Tuesday, September 09, 2008

Canada Catches Election Bug

After months of polling sneezes and sniffles Canada has finally succumbed to a dose of elections. PM Harper, of fixed term elections, has ignored his own reforms and opted for an early election day - October 14. The positive for Harper is that the US campaign will easily distract and override the Canadian event.

With the bulk of the population hugging the border region at least electronic media will swamp the local campaign. Print media have already relegated their US coverage, but print is shrinking when it comes to market influence. Let’s hope we see some creative campaigning to break through the noise.


I’m still playing with viable election prediction models. My favourite, the household economic model, has proved a good indicator. That is, if any two of employment, rates and inflation move into negative numbers over three quarters a government will be dumped at the following election. However it depends on unambiguous reporting of stats on issues like employment and inflation.

Governments have taken any real precision out of most of the key indicators, in the belief that if they misreport no one will notice the reality. Given most people wouldn’t know an economy it they fell over it this is a dumb approach. But it does require a leap in subjective observations rather than relying on objective data.


Just lately I’ve been seeing some potential refinements to the household economic model, centered on income and social inequalities. But even there we find ambiguities, particularly when the notionally wealthy are increasingly cash poor. Even a low wage two income family can often have a greater disposable income than a high earning family.

Still, there is an indication that support will swing between conservative and progressive based on perceptions of inequality. I’m suitably convinced that economic factors are generally the key to influencing vote outcomes. I’m not convinced that inequality metrics are the right indicator. In fact I’m starting to think it is an element of that inequality – the confidence metric.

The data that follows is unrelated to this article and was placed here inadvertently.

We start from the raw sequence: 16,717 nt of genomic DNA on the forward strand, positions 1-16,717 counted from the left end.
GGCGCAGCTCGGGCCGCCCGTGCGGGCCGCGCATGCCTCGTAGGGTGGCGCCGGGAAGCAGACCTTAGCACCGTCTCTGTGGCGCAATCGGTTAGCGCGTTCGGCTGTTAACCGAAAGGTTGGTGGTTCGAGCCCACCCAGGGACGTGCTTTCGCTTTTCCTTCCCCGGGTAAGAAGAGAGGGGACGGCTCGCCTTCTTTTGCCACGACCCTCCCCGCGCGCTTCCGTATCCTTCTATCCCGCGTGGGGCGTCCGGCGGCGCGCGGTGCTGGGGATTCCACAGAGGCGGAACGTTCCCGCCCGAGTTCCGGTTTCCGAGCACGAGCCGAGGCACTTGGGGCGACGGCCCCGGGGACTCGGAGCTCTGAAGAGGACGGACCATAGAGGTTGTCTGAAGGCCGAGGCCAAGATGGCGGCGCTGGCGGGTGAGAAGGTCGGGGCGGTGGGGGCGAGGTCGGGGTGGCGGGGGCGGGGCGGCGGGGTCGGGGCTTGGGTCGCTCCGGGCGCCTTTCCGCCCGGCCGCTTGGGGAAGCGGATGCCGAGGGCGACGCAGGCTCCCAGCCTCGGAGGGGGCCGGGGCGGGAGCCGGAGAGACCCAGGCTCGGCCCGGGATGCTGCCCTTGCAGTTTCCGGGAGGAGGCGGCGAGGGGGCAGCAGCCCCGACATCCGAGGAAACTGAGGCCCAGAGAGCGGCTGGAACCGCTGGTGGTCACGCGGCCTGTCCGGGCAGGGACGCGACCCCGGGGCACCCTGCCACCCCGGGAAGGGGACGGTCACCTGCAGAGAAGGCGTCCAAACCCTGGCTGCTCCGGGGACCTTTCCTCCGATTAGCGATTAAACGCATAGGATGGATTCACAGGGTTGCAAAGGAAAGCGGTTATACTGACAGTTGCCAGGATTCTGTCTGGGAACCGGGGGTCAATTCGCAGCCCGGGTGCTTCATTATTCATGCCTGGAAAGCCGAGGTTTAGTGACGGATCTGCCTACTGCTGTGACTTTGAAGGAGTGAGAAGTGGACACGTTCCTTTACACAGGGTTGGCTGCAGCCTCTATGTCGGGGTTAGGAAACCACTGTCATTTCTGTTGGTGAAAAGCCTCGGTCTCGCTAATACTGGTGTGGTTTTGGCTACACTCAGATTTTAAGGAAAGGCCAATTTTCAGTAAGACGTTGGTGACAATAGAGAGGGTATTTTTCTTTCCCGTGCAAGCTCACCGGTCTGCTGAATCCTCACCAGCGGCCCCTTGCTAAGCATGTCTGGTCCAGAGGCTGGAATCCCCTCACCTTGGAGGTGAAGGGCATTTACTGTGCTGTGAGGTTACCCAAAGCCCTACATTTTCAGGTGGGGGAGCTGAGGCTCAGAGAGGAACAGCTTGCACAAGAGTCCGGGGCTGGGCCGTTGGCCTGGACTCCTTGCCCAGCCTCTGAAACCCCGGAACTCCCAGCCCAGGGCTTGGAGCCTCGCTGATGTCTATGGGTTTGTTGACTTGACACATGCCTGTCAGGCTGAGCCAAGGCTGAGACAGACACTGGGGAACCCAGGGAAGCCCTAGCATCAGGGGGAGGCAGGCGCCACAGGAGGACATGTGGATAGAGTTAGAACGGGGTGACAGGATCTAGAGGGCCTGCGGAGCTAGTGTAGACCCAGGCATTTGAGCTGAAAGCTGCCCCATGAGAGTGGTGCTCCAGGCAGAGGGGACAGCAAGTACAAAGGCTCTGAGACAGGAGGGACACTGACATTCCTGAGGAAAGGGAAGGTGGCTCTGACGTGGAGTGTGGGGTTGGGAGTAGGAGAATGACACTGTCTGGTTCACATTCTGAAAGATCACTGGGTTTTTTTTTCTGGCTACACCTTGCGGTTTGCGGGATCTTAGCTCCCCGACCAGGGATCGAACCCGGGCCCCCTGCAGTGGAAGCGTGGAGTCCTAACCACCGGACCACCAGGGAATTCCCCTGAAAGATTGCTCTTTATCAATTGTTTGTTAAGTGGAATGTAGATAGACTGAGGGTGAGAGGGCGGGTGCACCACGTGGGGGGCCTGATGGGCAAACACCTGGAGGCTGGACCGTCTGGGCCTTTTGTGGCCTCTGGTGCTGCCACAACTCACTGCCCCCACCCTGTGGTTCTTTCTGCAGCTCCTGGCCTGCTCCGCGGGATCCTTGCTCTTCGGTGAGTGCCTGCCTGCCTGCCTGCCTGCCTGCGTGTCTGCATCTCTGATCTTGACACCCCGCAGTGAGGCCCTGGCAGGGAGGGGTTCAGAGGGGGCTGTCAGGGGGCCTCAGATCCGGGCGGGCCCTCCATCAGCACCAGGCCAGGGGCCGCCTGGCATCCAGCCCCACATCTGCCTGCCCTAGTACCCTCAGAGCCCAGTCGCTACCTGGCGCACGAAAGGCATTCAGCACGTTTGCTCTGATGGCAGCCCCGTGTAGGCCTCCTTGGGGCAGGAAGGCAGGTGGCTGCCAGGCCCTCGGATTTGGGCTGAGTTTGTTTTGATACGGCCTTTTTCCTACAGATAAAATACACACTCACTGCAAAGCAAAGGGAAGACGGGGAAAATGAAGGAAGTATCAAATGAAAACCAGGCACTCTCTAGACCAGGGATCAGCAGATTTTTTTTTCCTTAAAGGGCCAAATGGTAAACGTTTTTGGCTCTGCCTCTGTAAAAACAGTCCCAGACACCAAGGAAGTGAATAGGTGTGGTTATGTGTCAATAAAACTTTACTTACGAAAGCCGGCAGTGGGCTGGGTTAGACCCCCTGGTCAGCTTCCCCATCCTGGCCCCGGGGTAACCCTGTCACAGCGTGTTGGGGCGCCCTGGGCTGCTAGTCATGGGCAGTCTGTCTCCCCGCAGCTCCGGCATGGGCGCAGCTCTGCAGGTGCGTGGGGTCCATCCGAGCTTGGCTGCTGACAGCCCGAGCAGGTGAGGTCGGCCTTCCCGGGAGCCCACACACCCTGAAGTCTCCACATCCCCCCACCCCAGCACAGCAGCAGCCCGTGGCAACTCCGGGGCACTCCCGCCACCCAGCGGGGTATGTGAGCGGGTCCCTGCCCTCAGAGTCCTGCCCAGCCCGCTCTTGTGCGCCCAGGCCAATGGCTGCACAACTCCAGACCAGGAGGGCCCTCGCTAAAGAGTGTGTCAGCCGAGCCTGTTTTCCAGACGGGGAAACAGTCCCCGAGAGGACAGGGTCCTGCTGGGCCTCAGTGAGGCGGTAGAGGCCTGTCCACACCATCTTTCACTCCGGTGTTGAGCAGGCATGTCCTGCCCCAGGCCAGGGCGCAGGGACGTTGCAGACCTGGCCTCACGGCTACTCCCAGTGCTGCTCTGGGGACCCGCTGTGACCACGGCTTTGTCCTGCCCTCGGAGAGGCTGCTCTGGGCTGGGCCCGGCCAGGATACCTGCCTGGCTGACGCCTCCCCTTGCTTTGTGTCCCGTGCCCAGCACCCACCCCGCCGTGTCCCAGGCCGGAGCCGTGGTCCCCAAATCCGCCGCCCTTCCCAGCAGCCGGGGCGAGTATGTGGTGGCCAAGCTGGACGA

So rather than predicting outcomes of any of the current outbreak of elections I intend to try and tease out some of these hypotheses. Sadly I’m not an economist, but I will keep digging. I am convinced there is a prediction model that will take all the fun out of elections.


lindsaylobe said...

I think we are in for a prolonged period of uneasiness as families start to experience more of the strain of economic slowdowns and the consequences of decades which over relied upon accelerated borrowings which fuelled unsustainable consumerism.

This is true for Canada as it is for Australia, excepting our government is left with the consequences of previous over spending and the housing bubble yet to collapse. At least we have a sizeable government surplus but the private sector borrowings are still way to high, similar to the position of Canada.

So the tell tale signs will emerge in Canada who are yet to stop borrowing.

No Government as yet seems to be able to recognize the problem and its likely effect on future which will be reduced demand and employment prospects. When that happens all governments will need to look at old fashioned Keynesian economic stimulus packages to regenerate their economies. I think maybe the minority parties will be more promnant?

Best wishes

Cart said...

It really is a concern that the political establishments can continue to focus on their own petty interests rather than wider community interests.